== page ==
“Blood And Black Lace” (1964)

blacklace poster

By Jerome Reuter

 Mario Bava was one of the most influential horror directors of all time. His 1964 Giallo film, Blood And Black Lace is no exception. In my opinion, this one broke the mold of the traditional Giallo picture. It would even go on to become a huge influence on some of Dario Argento’s earliest work. The Bird With The Crystal Plumage, Deep Red, and even Suspiria owe a great deal to this one, as do American filmmakers  John Carpenter and Joe Dante.

Bava sets the stage for his masterwork in the world of fashion. Much like he would do in Hatchet For The Honeymoon several years later. Unlike that entry however, he leaves the supernatural element completely void from the picture. Instead, he utilizes a story that’s more based in reality. He paints a visually striking picture of what we now know the fashion industry to be like behind the scenes, with its cutthroat competition, drug use, and shady characters. This isn’t the Rome of Fellini, this is the underbelly of the city, where fast fashion turns into a quick death.

Our story follows a young group of fashion models, who are being picked one by one off by a mysterious masked killer. Much like Argento would do in Deep Red, Bava places more emphasis on the murders than the mystery. Unlike The Girl Who Knew To Much, the whodunit is a part of the story, not the entire focus. Having scenes where bodily harm comes to a victim, resinates more with a viewer due to its familiarity. In a sense, this is one of the foundations of the body/extremity horror we know of today. Not everyone’s been shot, but we have burned or cut ourselves at some point. One thing’s for certain, we can’t resist the mystique of the black gloved killer. In a time where there was no chance of showing penetration, the blade takes its place, and becomes a phallic extension of the murderer.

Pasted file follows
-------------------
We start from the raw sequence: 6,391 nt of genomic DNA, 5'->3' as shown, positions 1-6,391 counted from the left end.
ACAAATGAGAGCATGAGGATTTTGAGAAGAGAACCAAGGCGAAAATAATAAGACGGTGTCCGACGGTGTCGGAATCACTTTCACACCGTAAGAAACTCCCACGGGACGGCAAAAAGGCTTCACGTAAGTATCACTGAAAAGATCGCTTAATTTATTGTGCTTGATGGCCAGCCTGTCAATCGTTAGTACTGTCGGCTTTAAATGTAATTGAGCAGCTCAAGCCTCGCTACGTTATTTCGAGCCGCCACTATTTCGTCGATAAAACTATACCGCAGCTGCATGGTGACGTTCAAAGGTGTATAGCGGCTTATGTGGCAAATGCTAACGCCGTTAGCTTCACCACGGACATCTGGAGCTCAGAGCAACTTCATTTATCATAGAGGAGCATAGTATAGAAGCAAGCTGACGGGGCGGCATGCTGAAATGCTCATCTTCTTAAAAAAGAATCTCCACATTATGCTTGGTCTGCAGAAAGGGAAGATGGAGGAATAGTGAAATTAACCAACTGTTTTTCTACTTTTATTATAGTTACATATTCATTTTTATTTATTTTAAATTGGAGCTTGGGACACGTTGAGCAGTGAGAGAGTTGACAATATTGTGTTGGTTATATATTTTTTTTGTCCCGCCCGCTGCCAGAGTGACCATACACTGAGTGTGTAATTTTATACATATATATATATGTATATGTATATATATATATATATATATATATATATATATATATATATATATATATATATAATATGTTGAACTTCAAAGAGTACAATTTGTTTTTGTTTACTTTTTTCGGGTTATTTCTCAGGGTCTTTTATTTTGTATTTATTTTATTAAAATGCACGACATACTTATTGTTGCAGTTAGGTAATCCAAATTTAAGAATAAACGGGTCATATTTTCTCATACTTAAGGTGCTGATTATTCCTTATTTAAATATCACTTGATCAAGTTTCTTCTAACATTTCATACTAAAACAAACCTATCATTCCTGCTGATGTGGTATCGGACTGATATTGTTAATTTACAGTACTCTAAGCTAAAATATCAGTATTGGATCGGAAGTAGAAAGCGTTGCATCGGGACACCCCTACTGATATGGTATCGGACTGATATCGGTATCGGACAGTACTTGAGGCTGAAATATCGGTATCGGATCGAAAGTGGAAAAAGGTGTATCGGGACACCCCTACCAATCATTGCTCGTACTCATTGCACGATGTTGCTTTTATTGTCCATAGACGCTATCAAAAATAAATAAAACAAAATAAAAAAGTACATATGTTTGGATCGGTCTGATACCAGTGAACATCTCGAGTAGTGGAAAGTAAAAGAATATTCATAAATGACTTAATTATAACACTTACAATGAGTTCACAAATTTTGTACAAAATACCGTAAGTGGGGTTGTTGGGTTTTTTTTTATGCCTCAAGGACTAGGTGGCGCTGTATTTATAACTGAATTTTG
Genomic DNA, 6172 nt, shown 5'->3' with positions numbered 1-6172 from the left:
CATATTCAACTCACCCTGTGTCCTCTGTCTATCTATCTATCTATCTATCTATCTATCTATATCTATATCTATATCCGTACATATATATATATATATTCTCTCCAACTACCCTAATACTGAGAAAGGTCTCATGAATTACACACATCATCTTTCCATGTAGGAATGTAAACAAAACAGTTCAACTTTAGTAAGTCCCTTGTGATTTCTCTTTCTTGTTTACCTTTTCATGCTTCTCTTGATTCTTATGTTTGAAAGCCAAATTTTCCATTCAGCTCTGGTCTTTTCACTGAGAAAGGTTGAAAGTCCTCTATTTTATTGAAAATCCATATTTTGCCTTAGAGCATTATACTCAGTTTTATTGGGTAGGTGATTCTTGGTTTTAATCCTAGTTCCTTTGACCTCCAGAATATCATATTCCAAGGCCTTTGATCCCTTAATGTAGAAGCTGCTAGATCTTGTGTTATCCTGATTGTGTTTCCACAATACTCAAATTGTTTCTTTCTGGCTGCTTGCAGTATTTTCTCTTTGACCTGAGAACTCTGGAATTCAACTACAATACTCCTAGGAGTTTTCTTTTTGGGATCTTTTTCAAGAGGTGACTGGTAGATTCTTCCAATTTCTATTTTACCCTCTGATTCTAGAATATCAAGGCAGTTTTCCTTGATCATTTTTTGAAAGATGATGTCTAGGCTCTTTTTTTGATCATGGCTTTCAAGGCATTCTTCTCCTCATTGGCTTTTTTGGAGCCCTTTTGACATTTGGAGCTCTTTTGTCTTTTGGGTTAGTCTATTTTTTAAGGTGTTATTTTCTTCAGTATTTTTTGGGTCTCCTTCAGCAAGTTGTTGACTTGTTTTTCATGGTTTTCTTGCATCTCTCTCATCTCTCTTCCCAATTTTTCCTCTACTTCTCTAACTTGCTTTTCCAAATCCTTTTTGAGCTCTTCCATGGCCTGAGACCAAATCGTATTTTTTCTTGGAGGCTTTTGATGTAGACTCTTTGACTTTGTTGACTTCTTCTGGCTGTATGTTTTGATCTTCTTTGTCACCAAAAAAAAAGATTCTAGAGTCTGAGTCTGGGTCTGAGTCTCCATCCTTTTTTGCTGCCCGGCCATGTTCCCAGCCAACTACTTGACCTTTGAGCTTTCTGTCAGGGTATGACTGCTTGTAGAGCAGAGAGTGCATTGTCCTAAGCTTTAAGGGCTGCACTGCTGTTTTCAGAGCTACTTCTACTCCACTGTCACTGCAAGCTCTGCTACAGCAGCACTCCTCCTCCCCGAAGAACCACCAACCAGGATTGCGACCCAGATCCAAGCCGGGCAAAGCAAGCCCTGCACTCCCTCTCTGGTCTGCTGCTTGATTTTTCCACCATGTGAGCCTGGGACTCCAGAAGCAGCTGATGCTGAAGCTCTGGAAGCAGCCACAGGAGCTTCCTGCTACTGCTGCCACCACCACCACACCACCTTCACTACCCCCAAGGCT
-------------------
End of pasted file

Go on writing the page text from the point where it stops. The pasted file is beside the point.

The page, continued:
1118full-blood-and-black-lace-screenshot

The films stylistic atmosphere is one you’d come to expect from a Bava picture. He utilizes his trademark quick camera zooms, and slow boil pace to set the tone. It’s also the color schemes he uses to catch your eye, and draw your attention in at full focus. With the use of of bright 35mm Technicolor cinematography, he uses color like a brush, and celluloid as his canvas. Years before Argento would use it in Suspiria, Bava would utilize it to its full potential.

If you’re a veteran of the world of Giallo, you’ve seen this quite a few times. If you’re a rookie, sit down with this one in the near future. This could possibly be one of the biggest game changing moments you’ve ever had. Dive right in, and swoon at the erotic fixation of the blade.

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